The Colorado Department of Transportation has several laws that are meant to promote your safety in the road. These regulations cover everything from helmet use, drunken driving, seat belts, child car seats and cell phone use.

Child Car Seat Laws

A child passenger must be in child car seat or a booster seat until they reach 8 years old. These are some basics of the child car seat laws:

  • Any child under 1 year old and weighing less than 20 pounds must ride in a rear-facing seat at the back seat of your vehicle.
  • Any child between 1 year old and 3 years old and weighing at least 20 pounds must ride in a forward-facing seat at the back seat.
  • Children aged between 4 years old and 7 years old must ride in a booster seat.
  • Any passenger older than 8 years old must ride in a standard vehicle safety belt.

For more information about child car seat, contact the Child Passenger Safety organization (CPS).

Child Safety Seat Installation

There are several inspection stations in Colorado that can help you install a child safety seat. Most of these stations offer free services. There is also the NHTSA Child Car Seat Inspection Station Locator that can help you locate a reliable car seat technician.

Cell Phone and Texting Laws

If you are holding a learner’s permit or younger than 18 years old, it is illegal to use cell phones while driving. You will only be exempted from this requirement if you are reporting an emergency, reporting a reckless driver or you have reason to fear for your life or safety. All drivers in Colorado, regardless of age and license status, are banned from texting while driving on public roads.

Colorado Cell Phone Ticket Fees

If you are caught violating the cell phone law, you will be subjected to fines and penalties. For your first offense, you will get a fine of up to $50. For subsequent offenses, you will get a fine of up to $100.

Seat Belt Laws

All front seat passengers and drivers are required to wear seat belts while the vehicle is in motion. In Colorado, you will not be pulled over for not wearing a seat belt. However, if you are pulled over because of over-speeding and you are found not wearing a seat belt; you will receive a fine of $65 (adults) or $82 (children). There are several exceptions which include:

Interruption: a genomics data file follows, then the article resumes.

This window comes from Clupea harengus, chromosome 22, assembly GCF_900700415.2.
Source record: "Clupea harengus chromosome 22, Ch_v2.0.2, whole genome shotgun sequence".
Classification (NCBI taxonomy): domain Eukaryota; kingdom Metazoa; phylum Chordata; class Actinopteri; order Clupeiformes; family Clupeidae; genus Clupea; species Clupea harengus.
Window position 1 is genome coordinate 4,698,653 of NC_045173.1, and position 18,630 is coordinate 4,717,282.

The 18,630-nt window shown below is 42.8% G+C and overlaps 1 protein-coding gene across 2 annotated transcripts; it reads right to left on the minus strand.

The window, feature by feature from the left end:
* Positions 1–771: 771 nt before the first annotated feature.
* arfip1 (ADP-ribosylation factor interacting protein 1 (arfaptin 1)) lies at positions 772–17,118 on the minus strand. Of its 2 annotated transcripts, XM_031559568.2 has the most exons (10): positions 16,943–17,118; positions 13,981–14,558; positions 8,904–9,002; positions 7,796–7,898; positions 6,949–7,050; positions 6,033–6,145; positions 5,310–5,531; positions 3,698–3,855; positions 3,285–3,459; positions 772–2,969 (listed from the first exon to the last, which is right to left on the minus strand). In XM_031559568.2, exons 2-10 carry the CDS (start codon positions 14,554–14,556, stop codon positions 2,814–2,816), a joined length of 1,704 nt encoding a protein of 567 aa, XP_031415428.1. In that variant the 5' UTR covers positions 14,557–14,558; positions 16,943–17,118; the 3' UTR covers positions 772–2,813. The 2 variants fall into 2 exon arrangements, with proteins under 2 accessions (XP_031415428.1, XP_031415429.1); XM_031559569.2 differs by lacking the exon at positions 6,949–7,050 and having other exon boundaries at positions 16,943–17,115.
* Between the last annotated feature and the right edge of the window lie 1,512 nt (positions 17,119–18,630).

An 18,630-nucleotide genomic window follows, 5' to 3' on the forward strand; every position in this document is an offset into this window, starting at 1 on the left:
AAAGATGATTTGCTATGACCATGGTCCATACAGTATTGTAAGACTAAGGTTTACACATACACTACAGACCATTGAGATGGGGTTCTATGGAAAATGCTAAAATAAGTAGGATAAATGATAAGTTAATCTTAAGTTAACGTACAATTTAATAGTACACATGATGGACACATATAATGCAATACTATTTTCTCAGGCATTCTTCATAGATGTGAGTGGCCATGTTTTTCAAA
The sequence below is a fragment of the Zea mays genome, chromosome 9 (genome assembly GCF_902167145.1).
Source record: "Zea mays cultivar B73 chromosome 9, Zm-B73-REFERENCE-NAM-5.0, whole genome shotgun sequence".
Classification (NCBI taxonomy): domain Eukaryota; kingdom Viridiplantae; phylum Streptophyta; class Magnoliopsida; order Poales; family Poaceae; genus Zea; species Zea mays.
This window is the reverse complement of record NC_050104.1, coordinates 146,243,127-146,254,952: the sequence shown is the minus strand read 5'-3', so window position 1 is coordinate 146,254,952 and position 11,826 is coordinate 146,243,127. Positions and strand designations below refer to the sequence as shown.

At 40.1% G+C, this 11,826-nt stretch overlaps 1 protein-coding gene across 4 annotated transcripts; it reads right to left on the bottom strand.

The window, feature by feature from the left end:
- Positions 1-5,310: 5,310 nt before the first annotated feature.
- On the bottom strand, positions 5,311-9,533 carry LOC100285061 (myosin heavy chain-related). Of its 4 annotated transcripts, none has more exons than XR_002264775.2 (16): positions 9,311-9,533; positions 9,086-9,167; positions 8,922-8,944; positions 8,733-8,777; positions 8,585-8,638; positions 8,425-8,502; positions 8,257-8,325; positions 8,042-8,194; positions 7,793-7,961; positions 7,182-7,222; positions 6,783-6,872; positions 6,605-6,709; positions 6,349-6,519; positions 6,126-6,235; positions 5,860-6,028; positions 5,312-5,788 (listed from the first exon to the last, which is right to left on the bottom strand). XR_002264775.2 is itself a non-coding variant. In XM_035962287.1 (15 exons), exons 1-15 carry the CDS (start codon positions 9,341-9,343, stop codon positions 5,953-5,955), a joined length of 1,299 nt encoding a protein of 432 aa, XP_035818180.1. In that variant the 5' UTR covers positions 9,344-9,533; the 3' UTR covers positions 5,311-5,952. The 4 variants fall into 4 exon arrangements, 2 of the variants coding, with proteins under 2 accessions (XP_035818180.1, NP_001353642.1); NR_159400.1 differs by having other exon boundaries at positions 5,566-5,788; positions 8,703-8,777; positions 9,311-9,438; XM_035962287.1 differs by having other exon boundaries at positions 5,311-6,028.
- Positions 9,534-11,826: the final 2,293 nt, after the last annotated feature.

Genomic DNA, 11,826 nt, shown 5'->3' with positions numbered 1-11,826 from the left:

• Driving a vehicle manufactured before 1st July 1968.
  • If you have a physical or medical condition that is preventing from wearing a seat belt (You must have a statement from a medical practitioner to prove your case).

Colorado Helmet Laws

  • Motorcycles: All riders younger than 18 years old are required to wear helmets while riding. While helmets are not required for adult riders, they are recommended because they can protect you from getting head injuries.
  • Bicycle: Colorado has no mandatory bicycle helmet laws.

Motorcycle Protective Eye Gear

The law requires motorcycle passengers and riders to wear protective eye gears while riding.

Motorcycle Overtaking

Overtaking a vehicle in the same lane is not allowed by the state. Riders may not share lanes with vehicles. They are only allowed to ride abreast with another motorcyclist.

Clinging

As a rider, it is illegal to attach your motorcycle or yourself to a vehicle on the road.